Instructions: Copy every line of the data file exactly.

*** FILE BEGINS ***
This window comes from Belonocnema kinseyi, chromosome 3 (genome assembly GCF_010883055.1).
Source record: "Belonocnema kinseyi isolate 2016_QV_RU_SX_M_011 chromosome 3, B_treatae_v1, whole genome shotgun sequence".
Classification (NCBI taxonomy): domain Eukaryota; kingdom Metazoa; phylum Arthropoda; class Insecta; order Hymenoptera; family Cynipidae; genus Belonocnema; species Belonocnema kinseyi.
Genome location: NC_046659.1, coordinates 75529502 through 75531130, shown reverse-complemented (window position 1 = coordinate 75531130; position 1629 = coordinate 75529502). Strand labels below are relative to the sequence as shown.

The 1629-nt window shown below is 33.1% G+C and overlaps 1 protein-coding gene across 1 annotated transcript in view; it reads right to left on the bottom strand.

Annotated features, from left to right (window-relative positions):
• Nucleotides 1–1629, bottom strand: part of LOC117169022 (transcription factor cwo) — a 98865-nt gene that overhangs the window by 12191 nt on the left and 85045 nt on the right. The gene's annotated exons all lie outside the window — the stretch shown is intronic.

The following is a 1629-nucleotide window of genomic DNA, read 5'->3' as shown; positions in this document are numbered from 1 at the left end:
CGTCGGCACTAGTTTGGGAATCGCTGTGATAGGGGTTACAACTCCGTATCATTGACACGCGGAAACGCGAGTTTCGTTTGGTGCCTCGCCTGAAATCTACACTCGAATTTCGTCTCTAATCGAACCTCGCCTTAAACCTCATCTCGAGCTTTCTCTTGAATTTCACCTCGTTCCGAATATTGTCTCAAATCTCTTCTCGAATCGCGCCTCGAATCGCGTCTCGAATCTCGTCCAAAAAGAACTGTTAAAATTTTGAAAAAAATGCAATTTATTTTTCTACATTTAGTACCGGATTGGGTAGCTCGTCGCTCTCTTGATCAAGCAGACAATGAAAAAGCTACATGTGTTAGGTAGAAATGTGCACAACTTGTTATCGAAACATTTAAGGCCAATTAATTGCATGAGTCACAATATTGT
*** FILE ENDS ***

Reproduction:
This window comes from Belonocnema kinseyi, chromosome 3 (genome assembly GCF_010883055.1).
Source record: "Belonocnema kinseyi isolate 2016_QV_RU_SX_M_011 chromosome 3, B_treatae_v1, whole genome shotgun sequence".
Classification (NCBI taxonomy): domain Eukaryota; kingdom Metazoa; phylum Arthropoda; class Insecta; order Hymenoptera; family Cynipidae; genus Belonocnema; species Belonocnema kinseyi.
Genome location: NC_046659.1, coordinates 75529502 through 75531130, shown reverse-complemented (window position 1 = coordinate 75531130; position 1629 = coordinate 75529502). Strand labels below are relative to the sequence as shown.

The 1629-nt window shown below is 33.1% G+C and overlaps 1 protein-coding gene across 1 annotated transcript in view; it reads right to left on the bottom strand.

Annotated features, from left to right (window-relative positions):
• Nucleotides 1–1629, bottom strand: part of LOC117169022 (transcription factor cwo) — a 98865-nt gene that overhangs the window by 12191 nt on the left and 85045 nt on the right. The gene's annotated exons all lie outside the window — the stretch shown is intronic.

The following is a 1629-nucleotide window of genomic DNA, read 5'->3' as shown; positions in this document are numbered from 1 at the left end:
CGTCGGCACTAGTTTGGGAATCGCTGTGATAGGGGTTACAACTCCGTATCATTGACACGCGGAAACGCGAGTTTCGTTTGGTGCCTCGCCTGAAATCTACACTCGAATTTCGTCTCTAATCGAACCTCGCCTTAAACCTCATCTCGAGCTTTCTCTTGAATTTCACCTCGTTCCGAATATTGTCTCAAATCTCTTCTCGAATCGCGCCTCGAATCGCGTCTCGAATCTCGTCCAAAAAGAACTGTTAAAATTTTGAAAAAAATGCAATTTATTTTTCTACATTTAGTACCGGATTGGGTAGCTCGTCGCTCTCTTGATCAAGCAGACAATGAAAAAGCTACATGTGTTAGGTAGAAATGTGCACAACTTGTTATCGAAACATTTAAGGCCAATTAATTGCATGAGTCACAATATTGT